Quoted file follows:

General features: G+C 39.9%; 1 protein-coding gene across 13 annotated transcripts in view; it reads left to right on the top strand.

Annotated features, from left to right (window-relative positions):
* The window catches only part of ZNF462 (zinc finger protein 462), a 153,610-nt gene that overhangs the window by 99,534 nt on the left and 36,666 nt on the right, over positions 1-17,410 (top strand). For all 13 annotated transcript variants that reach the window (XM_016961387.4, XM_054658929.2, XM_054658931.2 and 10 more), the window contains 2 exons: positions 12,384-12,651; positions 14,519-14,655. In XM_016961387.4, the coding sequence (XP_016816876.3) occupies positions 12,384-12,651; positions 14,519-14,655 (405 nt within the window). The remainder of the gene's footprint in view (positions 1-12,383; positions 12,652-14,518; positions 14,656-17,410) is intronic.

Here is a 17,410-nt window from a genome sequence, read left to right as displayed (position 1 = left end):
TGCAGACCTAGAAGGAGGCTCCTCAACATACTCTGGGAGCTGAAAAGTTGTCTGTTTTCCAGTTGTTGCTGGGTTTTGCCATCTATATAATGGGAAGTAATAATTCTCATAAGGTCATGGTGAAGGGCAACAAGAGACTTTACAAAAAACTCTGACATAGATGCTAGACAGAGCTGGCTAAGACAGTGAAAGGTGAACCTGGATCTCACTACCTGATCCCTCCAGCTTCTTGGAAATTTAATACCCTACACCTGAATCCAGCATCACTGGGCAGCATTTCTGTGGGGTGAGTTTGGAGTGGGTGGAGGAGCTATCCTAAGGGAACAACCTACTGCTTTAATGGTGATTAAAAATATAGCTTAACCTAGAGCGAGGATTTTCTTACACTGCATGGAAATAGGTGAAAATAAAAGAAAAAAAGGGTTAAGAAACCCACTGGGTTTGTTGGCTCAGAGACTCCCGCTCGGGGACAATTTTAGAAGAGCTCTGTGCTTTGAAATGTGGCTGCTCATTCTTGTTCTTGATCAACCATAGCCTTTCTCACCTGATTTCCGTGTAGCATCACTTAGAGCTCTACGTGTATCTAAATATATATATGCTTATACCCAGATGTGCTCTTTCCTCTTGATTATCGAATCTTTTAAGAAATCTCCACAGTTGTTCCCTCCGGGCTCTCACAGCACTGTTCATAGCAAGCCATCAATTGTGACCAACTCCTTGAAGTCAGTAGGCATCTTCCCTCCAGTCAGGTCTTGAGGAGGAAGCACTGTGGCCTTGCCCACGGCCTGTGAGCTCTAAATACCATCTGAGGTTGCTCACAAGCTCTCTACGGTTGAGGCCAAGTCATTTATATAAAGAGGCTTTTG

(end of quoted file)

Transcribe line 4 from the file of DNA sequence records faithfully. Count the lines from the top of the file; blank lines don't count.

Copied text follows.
Here is a 17,410-nt window from a genome sequence, read left to right as displayed (position 1 = left end):